New York City Health Commissioner Resigns; Tensions Brewed Duringn Pandemic

new york city health commissioner
Dr. Dave A. Chokshi at a press conference at City Hall on Tuesday, to introduce him as the new Commissioner of the New York City Department of Health and Mental Hygiene.

New York City abruptly replaced its top public health official Tuesday at a key point in its fight to keep the coronavirus from surging again.

After months of public speculation about Health Commissioner Dr. Oxiris Barbot’s future in her job, Mayor Bill de Blasio announced that she’d be replaced by Dr. Dave A. Chokshi, an official and primary care physician in the city’s public hospital system.

Barbot told staffers in an internal memo that she resigned because as the city braces for an expected eventual second surge of the coronavirus, the staff’s “talents must be better leveraged alongside that of our sister agencies” and the virus fight needs to proceed “without distractions.”

De Blasio, a Democrat, thanked Barbot for her “important work” during the crisis that made New York the deadliest coronavirus hotspot in the country this spring. But he said at a news conference that the city needs “a new leader for our Department of Health who could bring together the skills we need at this moment.”

De Blasio said New Yorkers “need an atmosphere of unity” and common purpose in its public health effort.

“It became clear that there was a need to move forward,” he added.

He said Chokshi would “lead the charge forward in our fight for a fairer and healthier city for all.”

new york city health commissioner
L-R: New New York City Health Commissioner Dr. Dave A. Chokshi; Mayor Bill de Blasio; and Dr. Raul Perea-Henze, Deputy Mayor for Health & Human Services, at a press conference at City Hall on Tuesday.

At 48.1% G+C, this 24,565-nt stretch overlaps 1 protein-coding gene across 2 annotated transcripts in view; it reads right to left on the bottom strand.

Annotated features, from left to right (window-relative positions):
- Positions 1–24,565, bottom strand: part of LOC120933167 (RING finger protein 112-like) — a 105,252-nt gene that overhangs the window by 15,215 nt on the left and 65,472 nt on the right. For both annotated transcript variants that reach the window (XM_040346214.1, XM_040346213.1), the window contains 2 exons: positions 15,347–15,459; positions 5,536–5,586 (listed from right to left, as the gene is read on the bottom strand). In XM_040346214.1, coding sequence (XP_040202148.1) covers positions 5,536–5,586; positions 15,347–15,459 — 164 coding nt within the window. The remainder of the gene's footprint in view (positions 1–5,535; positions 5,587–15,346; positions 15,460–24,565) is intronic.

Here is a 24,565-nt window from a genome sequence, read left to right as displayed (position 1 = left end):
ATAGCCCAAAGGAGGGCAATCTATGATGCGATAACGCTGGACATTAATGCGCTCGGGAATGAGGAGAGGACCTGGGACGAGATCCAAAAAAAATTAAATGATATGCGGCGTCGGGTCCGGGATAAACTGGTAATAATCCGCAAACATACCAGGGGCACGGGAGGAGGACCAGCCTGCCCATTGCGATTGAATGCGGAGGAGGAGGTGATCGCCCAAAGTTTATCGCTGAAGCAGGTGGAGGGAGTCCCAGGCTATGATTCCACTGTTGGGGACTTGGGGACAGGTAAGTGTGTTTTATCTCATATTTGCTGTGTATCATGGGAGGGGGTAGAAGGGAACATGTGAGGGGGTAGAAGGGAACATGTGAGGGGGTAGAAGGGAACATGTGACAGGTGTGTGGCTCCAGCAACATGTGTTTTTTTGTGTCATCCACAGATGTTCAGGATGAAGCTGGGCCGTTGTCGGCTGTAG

Chokshi emphasized that the pandemic had spotlighted a “vicious cycle of illness and inequity.”

“I’m not daunted by the challenges. I’m motivated by them,” said the physician, who noted that he was a son of immigrants.

Before coming to New York City’s health department, he worked in Louisiana’s Department of Health before and after Hurricane Katrina’s devastating 2005 blow, served as a White House fellow in the Obama administration and worked for the federal Department of Veterans Affairs.

Barbot, a pediatrician who was Baltimore’s health commissioner from 2010 to 2014, was appointed as health commissioner in her native New York City in December 2018, becoming the first Latina to head the agency.

At the time, de Blasio said she had “the right set of skills at the right time.”

But her tenure began to seem shaky during the coronavirus crisis.

In May, as the health department was gearing up a massive expansion of its efforts to trace the contacts of infected people, de Blasio suddenly shifted oversight of the program to the public hospital agency, called Health+Hospitals.

Then word emerged that Barbot had had a heated clash in March with a top police commander over allocating a then-scant stockpile of face masks.

A New York Post report said Barbot had used crass language to dismiss police Chief of Department Terence Monahan’s push for more masks for officers. At the time, public health experts were worried about having enough protective gear for health workers treating coronavirus patients.

While the health department said Barbot had apologized to Monahan, police unions and a congressman called for her firing. At the time, de Blasio stood by Barbot. “We’re going to move forward together,” the mayor said then.

He said Tuesday that her departure was “not about one thing.” It had become clear in recent days, he said, that “it was time for a change.”

The Health Department said Barbot wouldn’t comment further. But in an email to de Blasio obtained by The New York Times, she said she was leaving with “deep disappointment” that department staffers’ “incomparable disease control expertise was not used to the degree it could have been,” and that “the city would be well served by having them at the strategic center of the response, not in the background.”

In her memo to the staff, Barbot said it had been an honor to lead the agency during some of the city’s most challenging moments.

And, she added: “I am proud that as a woman of color raised in public housing in this city, I always put public health, racial equity and the well-being of the city I love first.”

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